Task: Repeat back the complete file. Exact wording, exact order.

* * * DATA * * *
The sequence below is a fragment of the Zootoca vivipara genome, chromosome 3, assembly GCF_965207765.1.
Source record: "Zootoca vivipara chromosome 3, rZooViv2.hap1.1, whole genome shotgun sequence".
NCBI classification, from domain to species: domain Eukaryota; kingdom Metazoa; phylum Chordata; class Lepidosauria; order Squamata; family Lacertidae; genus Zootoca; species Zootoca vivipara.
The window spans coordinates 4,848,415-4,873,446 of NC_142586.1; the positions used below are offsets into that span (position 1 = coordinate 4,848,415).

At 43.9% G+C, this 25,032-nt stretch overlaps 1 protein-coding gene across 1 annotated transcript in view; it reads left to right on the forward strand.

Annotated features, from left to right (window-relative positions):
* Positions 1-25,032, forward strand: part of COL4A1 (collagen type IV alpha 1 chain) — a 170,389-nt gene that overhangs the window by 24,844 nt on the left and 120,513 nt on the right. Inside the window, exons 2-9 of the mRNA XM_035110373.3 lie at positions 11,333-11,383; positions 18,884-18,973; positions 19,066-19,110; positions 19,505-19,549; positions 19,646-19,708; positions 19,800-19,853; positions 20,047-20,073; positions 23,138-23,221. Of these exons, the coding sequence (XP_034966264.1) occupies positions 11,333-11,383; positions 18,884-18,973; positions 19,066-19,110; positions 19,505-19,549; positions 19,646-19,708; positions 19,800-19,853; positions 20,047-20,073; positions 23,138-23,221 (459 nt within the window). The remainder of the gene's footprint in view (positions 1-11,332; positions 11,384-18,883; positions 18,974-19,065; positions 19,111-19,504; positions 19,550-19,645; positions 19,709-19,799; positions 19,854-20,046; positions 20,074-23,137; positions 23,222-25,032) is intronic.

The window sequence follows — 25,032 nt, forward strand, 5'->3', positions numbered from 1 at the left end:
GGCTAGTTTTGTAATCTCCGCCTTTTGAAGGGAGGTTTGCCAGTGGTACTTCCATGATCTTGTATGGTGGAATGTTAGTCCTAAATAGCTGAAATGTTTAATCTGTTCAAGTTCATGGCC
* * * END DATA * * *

The sequence below is a fragment of the Zootoca vivipara genome, chromosome 3, assembly GCF_965207765.1.
Source record: "Zootoca vivipara chromosome 3, rZooViv2.hap1.1, whole genome shotgun sequence".
NCBI classification, from domain to species: domain Eukaryota; kingdom Metazoa; phylum Chordata; class Lepidosauria; order Squamata; family Lacertidae; genus Zootoca; species Zootoca vivipara.
The window spans coordinates 4,848,415-4,873,446 of NC_142586.1; the positions used below are offsets into that span (position 1 = coordinate 4,848,415).

At 43.9% G+C, this 25,032-nt stretch overlaps 1 protein-coding gene across 1 annotated transcript in view; it reads left to right on the forward strand.

Annotated features, from left to right (window-relative positions):
* Positions 1-25,032, forward strand: part of COL4A1 (collagen type IV alpha 1 chain) — a 170,389-nt gene that overhangs the window by 24,844 nt on the left and 120,513 nt on the right. Inside the window, exons 2-9 of the mRNA XM_035110373.3 lie at positions 11,333-11,383; positions 18,884-18,973; positions 19,066-19,110; positions 19,505-19,549; positions 19,646-19,708; positions 19,800-19,853; positions 20,047-20,073; positions 23,138-23,221. Of these exons, the coding sequence (XP_034966264.1) occupies positions 11,333-11,383; positions 18,884-18,973; positions 19,066-19,110; positions 19,505-19,549; positions 19,646-19,708; positions 19,800-19,853; positions 20,047-20,073; positions 23,138-23,221 (459 nt within the window). The remainder of the gene's footprint in view (positions 1-11,332; positions 11,384-18,883; positions 18,974-19,065; positions 19,111-19,504; positions 19,550-19,645; positions 19,709-19,799; positions 19,854-20,046; positions 20,074-23,137; positions 23,222-25,032) is intronic.

The window sequence follows — 25,032 nt, forward strand, 5'->3', positions numbered from 1 at the left end:
GGCTAGTTTTGTAATCTCCGCCTTTTGAAGGGAGGTTTGCCAGTGGTACTTCCATGATCTTGTATGGTGGAATGTTAGTCCTAAATAGCTGAAATGTTTAATCTGTTCAAGTTCATGGCC